Systematic Lupus Erythematosus (SLE) Overview
SLE is an autoimmune disease that causes a chronic inflammatory condition. The inflammation triggered by SLE can affect many organs in the body, including skin, joints, kidneys, lung, and nervous system. Women (especially African-American and Asian women) have a higher risk than men for developing SLE.
Symptoms and Diagnosis
Not all patients with SLE have the same symptoms. The most common symptoms are joint pain, skin rash, and fever. Symptoms can develop slowly or appear suddenly. Many patients with SLE have “flares,” in which symptoms suddenly worsen and then settle down for long periods of time. Diagnosing SLE is complicated because symptoms vary widely and can resemble other conditions. A doctor will base an SLE diagnosis on certain specific criteria including symptom history and the results of blood tests for antinuclear antibodies.
No drug can cure SLE, but many different drugs can help control symptoms and relieve discomfort. The choice of drugs depends on the severity of the condition as well as other factors. Patients with mild SLE may be helped by nonsteroidal anti-inflammatory drugs (NSAIDs) while patients with more severe SLE may require corticosteroids or immunosuppressants.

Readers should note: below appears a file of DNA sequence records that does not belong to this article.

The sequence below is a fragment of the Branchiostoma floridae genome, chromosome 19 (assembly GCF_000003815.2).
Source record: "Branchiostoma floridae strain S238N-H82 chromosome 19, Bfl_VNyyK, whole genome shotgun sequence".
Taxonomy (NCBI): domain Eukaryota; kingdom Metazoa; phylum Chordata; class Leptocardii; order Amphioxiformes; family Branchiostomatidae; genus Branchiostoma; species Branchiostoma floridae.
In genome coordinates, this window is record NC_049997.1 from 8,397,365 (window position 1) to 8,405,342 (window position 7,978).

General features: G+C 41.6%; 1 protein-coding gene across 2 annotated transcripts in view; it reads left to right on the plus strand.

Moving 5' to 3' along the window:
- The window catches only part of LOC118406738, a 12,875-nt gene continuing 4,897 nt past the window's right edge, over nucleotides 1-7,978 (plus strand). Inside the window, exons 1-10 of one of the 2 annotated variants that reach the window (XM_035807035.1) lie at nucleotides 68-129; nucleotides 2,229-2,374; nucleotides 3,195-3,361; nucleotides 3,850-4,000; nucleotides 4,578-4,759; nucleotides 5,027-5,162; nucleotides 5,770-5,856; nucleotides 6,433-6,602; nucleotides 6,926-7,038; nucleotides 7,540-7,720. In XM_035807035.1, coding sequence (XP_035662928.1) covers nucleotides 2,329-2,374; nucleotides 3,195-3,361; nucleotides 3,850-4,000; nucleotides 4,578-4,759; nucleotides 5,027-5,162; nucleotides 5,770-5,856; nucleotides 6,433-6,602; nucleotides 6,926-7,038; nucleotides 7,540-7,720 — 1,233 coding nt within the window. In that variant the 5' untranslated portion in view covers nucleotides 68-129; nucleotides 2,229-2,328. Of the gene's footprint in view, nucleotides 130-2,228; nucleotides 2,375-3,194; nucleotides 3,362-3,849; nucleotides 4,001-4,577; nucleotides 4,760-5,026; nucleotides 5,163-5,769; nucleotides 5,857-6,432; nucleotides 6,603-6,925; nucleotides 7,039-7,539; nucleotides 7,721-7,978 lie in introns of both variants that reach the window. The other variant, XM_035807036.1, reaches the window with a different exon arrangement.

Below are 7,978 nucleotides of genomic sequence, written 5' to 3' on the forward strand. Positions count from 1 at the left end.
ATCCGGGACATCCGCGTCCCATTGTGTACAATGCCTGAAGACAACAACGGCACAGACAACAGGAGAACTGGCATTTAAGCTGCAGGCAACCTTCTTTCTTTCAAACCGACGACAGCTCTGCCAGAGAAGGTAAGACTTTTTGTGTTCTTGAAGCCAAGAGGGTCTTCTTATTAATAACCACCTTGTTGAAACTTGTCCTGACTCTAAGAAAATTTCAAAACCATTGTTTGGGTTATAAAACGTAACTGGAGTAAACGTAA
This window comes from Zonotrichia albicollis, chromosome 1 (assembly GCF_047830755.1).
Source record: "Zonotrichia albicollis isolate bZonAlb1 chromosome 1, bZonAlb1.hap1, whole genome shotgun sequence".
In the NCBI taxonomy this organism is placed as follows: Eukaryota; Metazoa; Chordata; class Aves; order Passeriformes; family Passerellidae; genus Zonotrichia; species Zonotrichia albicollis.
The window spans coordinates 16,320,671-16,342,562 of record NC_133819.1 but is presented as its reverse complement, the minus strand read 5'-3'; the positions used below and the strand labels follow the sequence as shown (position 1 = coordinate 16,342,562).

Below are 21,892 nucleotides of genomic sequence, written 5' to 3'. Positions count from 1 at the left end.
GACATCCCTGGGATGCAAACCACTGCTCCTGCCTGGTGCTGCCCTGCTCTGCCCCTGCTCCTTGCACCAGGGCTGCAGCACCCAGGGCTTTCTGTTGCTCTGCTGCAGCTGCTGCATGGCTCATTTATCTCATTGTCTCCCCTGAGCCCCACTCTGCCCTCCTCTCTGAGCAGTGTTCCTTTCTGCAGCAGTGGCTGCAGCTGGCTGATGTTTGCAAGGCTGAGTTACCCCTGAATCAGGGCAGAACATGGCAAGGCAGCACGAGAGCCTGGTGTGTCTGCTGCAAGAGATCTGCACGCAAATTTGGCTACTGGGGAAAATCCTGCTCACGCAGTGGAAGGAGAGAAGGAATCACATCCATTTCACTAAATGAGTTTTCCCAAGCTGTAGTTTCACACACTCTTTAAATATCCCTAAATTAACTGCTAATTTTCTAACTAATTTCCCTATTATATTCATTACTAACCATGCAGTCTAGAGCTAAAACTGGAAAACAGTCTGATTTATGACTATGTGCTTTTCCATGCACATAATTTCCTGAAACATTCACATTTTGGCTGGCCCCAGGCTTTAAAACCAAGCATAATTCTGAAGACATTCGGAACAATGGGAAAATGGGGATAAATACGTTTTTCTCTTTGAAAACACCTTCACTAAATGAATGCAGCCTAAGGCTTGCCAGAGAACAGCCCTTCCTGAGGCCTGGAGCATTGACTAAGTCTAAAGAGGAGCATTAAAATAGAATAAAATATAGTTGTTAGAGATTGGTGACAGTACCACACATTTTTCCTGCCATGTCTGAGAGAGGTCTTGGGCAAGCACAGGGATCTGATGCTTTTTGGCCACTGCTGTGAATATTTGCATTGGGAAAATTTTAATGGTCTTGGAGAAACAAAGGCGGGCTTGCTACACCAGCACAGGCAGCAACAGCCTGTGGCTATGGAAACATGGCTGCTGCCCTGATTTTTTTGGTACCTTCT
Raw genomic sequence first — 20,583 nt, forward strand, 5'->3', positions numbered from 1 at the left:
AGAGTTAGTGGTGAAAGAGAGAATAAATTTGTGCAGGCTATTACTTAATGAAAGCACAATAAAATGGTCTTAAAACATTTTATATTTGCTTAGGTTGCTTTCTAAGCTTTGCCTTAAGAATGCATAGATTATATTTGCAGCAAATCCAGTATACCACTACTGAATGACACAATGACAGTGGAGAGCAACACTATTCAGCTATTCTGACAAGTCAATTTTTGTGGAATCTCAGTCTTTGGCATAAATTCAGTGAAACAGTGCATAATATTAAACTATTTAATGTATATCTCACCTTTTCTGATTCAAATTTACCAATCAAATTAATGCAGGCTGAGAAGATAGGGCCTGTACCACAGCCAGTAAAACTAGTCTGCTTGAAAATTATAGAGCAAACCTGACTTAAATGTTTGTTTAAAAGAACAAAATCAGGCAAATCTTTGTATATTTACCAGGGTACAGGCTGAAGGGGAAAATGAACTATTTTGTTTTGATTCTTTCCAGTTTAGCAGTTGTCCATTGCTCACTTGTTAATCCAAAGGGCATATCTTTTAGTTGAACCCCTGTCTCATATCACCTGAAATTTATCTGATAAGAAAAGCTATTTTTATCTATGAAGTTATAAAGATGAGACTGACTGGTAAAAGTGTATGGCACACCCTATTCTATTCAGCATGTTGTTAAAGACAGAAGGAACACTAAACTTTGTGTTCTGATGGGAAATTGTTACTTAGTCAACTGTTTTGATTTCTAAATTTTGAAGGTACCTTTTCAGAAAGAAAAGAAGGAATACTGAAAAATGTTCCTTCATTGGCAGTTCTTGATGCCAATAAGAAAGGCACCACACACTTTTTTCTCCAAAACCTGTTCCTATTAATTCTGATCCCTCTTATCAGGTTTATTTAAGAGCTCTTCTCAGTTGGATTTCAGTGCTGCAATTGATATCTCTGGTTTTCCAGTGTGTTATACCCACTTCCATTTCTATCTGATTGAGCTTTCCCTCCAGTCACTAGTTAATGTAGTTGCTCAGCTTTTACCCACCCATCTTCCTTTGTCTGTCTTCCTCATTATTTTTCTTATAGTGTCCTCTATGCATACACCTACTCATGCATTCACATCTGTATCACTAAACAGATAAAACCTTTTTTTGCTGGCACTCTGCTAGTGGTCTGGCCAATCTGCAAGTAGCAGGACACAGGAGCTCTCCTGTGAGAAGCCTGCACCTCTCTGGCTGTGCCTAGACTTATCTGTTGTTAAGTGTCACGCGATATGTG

Researchers are working to develop new drugs and treatments for SLE. The FDA is considering approving a new drug called belimumab (Benlysta) and is expected to announce its decision in March 2011. If approved, belimumab would be the first drug developed specifically for treating SLE and the first new lupus treatment in over 50 years.
Living with SLE
Patients can make lifestyle changes to help cope with SLE. These include:
- Avoiding excessive sunlight exposure, and wear sunscreen (ultraviolet light is the one of the main triggers of flares).
- Getting plenty of rest (fatigue is another common SLE symptom).
- Engaging in regular light-to-moderate exercise to help fight fatigue and heart disease, and to keep joints flexible.
- Not smoking and avoiding exposure to second-hand tobacco smoke
Review Date: 02/18/2011
Reviewed By: Harvey Simon, MD, Editor-in-Chief, Associate Professor of Medicine, Harvard Medical School; Physician, Massachusetts General Hospital. Also reviewed by David Zieve, MD, MHA, Medical Director, A.D.A.M., Inc.